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European Journal of Wildlife Research

, Volume 60, Issue 5, pp 771–780 | Cite as

Effect of interactions among ethnic communities, livestock and wild dogs (Cuon alpinus) in Arunachal Pradesh, India

  • Salvador Lyngdoh
  • Govindan Veeraswami GopiEmail author
  • K. Muthamizh Selvan
  • Bilal Habib
Original Paper

Abstract

A questionnaire survey in 48 villages covering over 10,000 km2 in Arunachal Pradesh, India, was conducted to quantify the livestock depredation and resultant killing of dholes in retaliation. Depredation was reported to be caused highest by dhole (Cuon alpinus) in comparison to tiger (Panthera tigris) and leopard (Panthera pardus). Respondents claimed major losses (7.90 %) of socio-culturally valued livestock, i.e., mithun (Bos frontalis), to depredation. Scat analysis revealed livestock constituted only 10 % of the diet of dhole, tiger and leopard. Mithun depredation by dhole was correlated with hunting (r = 0.54, P < 0.01) and retaliatory killing (r = 0.54, P < 0.01). DFA showed retaliatory killing of dhole occurred in areas where depredation was otherwise also reported by other large carnivore. Majority of the respondents welcomed decline in dhole encounters (70.77 %). Prejudices against dhole that correspond to their direct killing in retaliation may lead to unrecoverable losses in its population. This study highlights the significance of the region in securing the long-term survival of large carnivores, especially dholes, in this region.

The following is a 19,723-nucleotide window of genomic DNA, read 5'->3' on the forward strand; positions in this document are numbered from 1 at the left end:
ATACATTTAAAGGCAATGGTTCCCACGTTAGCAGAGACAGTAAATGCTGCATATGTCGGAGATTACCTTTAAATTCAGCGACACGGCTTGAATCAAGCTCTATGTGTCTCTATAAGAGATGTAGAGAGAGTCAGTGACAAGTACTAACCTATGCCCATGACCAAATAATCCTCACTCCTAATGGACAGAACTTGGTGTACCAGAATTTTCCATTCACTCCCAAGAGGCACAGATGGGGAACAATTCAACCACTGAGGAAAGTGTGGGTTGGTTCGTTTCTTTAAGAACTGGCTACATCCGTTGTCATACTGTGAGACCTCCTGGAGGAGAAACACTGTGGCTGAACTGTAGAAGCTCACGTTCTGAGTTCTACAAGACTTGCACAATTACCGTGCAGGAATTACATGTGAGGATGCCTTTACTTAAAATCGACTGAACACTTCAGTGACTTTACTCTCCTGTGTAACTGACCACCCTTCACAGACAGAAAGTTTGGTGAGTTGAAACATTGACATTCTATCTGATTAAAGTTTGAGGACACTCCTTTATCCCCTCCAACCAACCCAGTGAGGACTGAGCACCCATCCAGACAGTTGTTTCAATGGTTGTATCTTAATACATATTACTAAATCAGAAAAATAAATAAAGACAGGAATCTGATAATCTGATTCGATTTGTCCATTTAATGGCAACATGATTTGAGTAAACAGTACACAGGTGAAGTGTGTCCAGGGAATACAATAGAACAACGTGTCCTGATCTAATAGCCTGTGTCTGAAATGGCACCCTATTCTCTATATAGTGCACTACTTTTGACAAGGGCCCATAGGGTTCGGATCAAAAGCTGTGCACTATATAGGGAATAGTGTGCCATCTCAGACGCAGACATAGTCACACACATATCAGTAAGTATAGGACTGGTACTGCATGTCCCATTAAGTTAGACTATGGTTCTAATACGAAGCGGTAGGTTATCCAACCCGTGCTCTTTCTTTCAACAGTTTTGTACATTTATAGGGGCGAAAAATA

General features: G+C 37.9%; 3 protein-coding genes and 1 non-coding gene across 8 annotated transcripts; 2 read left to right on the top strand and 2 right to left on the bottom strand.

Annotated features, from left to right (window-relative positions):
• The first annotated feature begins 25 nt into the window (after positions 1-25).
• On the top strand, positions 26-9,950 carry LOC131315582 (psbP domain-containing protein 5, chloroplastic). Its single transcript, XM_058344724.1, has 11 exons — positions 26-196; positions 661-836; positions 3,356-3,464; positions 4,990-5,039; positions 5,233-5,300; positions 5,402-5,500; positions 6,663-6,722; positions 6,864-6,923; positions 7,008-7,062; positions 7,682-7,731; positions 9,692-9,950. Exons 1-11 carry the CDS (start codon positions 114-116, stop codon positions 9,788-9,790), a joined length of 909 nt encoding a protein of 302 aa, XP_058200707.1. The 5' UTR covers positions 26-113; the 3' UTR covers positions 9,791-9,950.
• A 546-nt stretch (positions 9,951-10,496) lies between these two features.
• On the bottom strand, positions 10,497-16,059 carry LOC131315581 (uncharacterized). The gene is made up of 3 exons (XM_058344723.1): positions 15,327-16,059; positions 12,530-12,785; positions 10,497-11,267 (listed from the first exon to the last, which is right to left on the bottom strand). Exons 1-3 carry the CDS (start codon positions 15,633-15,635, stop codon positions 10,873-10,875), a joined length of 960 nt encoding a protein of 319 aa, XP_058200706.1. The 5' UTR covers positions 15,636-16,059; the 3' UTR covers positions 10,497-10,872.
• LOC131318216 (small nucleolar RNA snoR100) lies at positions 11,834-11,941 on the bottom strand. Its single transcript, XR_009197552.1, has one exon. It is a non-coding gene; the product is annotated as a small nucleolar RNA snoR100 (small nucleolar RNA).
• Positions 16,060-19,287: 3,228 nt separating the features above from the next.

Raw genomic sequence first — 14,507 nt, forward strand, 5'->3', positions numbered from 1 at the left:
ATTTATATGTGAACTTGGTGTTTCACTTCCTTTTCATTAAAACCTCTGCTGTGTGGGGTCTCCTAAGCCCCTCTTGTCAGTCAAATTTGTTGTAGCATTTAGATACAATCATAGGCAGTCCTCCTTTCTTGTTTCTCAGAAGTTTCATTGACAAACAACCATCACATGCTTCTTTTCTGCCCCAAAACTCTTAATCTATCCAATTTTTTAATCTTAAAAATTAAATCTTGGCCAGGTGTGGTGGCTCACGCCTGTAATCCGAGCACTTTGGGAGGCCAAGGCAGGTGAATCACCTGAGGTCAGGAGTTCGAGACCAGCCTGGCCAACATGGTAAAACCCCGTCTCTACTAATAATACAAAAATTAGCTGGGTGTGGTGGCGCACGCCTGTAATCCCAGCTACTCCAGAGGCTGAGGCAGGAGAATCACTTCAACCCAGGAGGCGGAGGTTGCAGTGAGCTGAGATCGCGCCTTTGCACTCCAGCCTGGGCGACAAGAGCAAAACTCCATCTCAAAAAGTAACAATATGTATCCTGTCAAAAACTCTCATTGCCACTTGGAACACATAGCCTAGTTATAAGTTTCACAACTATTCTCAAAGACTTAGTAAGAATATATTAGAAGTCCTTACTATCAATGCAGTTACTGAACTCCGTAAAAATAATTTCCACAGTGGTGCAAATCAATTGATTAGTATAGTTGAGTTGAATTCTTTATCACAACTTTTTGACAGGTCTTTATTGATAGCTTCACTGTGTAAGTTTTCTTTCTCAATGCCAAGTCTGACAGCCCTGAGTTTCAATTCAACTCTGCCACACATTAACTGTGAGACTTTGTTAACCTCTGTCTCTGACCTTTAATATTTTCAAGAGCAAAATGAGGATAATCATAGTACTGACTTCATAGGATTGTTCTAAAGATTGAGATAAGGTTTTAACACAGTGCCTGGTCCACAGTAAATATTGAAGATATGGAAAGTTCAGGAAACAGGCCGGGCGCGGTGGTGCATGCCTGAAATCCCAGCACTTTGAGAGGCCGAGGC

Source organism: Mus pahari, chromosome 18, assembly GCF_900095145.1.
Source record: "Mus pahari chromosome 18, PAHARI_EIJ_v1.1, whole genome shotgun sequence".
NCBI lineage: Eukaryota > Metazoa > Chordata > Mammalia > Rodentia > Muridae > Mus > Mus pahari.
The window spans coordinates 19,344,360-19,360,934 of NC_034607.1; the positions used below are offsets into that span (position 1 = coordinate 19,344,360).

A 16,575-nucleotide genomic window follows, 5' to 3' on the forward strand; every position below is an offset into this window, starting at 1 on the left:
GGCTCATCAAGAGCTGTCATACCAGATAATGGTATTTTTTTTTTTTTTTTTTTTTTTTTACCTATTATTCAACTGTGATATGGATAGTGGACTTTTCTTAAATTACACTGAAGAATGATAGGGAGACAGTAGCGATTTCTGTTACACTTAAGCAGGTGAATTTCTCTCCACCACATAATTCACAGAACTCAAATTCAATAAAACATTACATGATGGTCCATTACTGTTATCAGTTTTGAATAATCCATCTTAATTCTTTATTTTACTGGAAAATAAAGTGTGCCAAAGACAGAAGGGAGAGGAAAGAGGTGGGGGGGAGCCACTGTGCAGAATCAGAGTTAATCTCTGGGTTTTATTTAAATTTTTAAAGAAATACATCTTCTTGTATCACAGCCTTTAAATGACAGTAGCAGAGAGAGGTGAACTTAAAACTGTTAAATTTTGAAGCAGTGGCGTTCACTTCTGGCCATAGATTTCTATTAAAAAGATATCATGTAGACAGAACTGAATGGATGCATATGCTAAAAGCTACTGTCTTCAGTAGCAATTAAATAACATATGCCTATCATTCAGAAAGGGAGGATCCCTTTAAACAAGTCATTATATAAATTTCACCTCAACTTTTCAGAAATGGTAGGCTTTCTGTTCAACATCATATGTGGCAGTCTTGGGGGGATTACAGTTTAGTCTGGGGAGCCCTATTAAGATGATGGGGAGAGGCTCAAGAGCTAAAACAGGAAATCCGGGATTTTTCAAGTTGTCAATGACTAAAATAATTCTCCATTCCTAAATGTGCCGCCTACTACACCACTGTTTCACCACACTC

Keywords

Dhole Retaliatory killing Livestock depredation Mithun Eastern Himalaya Bos frontalis Scat analysis Large carnivores 

Notes

Acknowledgements

We thank Dr. V.B. Mathur, Director of the Wildlife Institute of India (WII) and Dr. P.K. Mathur, Dean of the Faculty of Wildlife Sciences of WII, for providing us with the encouragement and logistic support at the Institute. We sincerely thank the Department of Science and Technology, Government of India and the Rufford Small Grant Foundation for providing the necessary fund support. We sincerely thank Drs. A.J.T. Johnsingh, S.K. Dutta, Bhaskar Acharya and Claudio Sillero-Zubiri for their support. Most of all, we earnestly acknowledge the Department of Environment and Forest, Government of Arunachal Pradesh, particularly Mr. J.L. Singh, C. Loma, P. Ringu, and Tana Tapi. We are grateful to our field assistants, Rubu Tagio, Joli Weli and Gangaram Chiri, for their immense support in data collection.

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Copyright information

© Springer-Verlag Berlin Heidelberg 2014

Authors and Affiliations

  • Salvador Lyngdoh
    • 1
  • Govindan Veeraswami Gopi
    • 2
    Email author
  • K. Muthamizh Selvan
    • 3
  • Bilal Habib
    • 4
  1. 1.Department of Animal Ecology and Conservation Biology Wildlife Institute of IndiaDehradunIndia
  2. 2.Department of Endangered Species ManagementWildlife Institute of IndiaDehradunIndia
  3. 3.Wildlife Institute of IndiaDehradunIndia
  4. 4.Department of Animal Ecology and Conservation BiologyWildlife Institute of IndiaDehradunIndia

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